32 secs in
40 secs in
You guys are small time
Who do you think Dre have heard of?
A black famous jazz guitarist?
Or a underground indie rock group consisting of white guys from fucking kentucky?
Now Tuco, you and I both know the piano sounds the same. But HOW the piano is played, is what I'm getting at. Not only that, as a DJ/producer they're constantly listening to new records to get new ideas/new samples. No, it wouldn't surprise me if Dr. Dre, one of the most prolific and famous producers in the world, had heard of Slint's Spiderland by the year 1999.
Now eat the food.
>those cheesy lyrics
God, I'd seen those lines that were memes that people always post, but I never knew just what a shitty rapper Kanye was. Why do people celebrate this hack again?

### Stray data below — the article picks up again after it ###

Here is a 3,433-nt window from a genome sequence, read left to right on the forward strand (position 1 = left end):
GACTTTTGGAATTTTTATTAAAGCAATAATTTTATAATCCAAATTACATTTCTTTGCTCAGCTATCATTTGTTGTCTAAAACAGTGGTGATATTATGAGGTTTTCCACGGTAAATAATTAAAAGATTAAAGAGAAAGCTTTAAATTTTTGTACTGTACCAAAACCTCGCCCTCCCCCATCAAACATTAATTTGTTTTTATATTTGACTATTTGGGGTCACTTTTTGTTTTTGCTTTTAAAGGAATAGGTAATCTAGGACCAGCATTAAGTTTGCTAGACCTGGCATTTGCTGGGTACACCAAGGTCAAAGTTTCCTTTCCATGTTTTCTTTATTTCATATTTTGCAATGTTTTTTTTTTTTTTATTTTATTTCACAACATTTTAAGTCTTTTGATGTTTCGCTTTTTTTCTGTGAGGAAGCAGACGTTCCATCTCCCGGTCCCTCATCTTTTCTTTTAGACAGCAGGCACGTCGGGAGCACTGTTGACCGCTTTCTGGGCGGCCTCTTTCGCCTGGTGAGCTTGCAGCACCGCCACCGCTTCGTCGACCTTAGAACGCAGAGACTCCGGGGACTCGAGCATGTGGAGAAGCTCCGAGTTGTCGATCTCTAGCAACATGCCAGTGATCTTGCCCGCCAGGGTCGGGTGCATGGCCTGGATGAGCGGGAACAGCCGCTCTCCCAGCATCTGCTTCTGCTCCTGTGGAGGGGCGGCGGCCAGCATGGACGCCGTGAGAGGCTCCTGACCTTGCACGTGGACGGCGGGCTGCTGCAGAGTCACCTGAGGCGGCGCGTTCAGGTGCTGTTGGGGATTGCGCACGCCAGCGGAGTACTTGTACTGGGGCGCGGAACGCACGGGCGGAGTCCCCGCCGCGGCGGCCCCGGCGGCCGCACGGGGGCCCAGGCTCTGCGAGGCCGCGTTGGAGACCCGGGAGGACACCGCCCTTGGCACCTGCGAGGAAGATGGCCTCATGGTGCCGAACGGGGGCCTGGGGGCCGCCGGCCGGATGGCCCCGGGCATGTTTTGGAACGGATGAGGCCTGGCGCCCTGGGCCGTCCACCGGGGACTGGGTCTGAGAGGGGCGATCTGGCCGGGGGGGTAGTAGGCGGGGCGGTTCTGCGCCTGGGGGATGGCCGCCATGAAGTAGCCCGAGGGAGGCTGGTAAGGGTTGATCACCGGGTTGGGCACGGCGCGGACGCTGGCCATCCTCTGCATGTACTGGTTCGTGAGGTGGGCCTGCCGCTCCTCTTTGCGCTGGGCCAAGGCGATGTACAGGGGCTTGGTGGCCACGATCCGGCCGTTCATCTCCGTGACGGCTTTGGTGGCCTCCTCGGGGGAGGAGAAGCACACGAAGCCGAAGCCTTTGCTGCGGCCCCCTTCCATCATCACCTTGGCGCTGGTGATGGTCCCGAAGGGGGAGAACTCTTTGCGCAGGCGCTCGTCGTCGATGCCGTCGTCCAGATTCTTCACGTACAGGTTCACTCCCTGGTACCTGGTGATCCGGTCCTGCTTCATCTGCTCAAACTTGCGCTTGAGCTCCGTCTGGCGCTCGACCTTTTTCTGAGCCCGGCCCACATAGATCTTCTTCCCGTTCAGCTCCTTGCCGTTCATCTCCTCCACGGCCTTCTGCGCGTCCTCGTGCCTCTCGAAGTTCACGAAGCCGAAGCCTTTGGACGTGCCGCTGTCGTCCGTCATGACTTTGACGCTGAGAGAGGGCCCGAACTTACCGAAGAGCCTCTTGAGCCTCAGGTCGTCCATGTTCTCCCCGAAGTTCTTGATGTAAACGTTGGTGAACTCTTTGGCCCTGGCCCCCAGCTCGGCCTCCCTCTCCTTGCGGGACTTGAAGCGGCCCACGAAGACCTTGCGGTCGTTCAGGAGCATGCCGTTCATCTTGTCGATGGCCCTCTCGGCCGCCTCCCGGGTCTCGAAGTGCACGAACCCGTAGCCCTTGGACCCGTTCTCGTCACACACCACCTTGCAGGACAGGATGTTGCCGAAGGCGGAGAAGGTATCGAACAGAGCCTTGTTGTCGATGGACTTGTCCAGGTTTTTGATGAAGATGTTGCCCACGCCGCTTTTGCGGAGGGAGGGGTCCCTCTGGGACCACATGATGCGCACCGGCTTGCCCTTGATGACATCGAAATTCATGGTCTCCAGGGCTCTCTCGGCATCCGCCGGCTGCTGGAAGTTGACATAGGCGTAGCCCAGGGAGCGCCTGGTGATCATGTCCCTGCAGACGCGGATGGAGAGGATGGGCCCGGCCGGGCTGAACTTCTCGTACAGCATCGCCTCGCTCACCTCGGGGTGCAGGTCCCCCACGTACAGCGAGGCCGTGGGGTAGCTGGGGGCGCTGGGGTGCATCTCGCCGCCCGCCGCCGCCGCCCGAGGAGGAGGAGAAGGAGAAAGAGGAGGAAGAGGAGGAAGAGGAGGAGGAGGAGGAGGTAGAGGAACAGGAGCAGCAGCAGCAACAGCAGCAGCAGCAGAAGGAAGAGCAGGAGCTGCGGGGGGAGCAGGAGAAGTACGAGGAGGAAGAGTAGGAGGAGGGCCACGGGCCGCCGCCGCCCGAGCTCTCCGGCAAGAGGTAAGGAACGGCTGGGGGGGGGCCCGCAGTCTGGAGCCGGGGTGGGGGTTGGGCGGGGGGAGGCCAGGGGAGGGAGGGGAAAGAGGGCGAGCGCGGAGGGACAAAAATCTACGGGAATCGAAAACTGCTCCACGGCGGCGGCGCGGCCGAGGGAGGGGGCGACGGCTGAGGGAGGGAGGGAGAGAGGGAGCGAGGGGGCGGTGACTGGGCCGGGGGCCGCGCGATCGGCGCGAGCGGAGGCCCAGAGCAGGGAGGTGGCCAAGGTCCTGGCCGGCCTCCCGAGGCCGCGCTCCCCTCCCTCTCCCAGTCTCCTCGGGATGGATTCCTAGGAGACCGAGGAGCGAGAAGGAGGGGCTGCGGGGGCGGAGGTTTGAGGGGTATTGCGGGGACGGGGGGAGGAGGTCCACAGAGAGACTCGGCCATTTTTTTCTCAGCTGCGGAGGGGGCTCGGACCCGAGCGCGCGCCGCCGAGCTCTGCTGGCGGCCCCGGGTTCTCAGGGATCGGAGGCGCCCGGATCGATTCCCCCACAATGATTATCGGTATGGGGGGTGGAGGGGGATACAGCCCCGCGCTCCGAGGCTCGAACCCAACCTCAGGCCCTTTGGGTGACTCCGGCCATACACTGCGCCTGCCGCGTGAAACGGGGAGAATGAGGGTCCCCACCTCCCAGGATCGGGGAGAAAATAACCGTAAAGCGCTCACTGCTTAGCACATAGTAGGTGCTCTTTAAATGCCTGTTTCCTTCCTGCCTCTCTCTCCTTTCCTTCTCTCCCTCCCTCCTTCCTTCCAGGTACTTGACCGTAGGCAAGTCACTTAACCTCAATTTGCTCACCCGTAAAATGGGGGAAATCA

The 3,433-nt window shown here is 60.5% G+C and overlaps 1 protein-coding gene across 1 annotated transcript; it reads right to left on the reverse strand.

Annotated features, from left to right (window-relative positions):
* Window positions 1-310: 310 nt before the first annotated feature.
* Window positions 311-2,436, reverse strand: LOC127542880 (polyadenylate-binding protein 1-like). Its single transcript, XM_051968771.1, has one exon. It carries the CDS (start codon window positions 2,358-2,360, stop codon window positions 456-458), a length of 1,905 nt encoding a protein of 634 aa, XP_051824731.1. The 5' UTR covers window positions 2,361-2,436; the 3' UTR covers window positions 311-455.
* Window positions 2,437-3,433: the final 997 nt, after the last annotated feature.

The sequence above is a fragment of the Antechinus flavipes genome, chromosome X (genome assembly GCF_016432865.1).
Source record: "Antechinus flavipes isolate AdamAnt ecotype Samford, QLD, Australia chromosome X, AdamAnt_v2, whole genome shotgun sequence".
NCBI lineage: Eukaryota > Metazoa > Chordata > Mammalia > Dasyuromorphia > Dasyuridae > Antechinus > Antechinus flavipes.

Angel Eyes, my friend. Now you're just being a fool. Spiderland barely sold anything, you suggesting that a barely known album that sold almost nothing on it's initial release, in a time where music only came in physical copies, served as a inspiration on one of the most famous pieces of hip hop music, on which almost every other sample came from other black musicians and black music? That is close to loco my friend.
>Dude it's called sampling
True enough. Call it coincidence then that they sound exactly the same...
Friendly Fires - In The Hospital https://www.youtube.com/watch?v=_C9vPqpxyP0
(start of the chorus)
Talking Heads - Crosseyed and Painless
(0:41, but also the song in general).
Idk, I like both songs so w/e. Talking Heads probably got a writers credit or a decent sum for it too.
But Angel Eyes, my friend, they are not even the same chords. We can work this out amigo.
How is it production if you almost wholesale take a completed piece of music and barely change it? Nothing is being produced. I like sampling when used well but a lot of people just take music, either in part or the entire thing, and barely change it at all which I think corrupts the idea of sampling, especially in people who are more purist when it comes to music.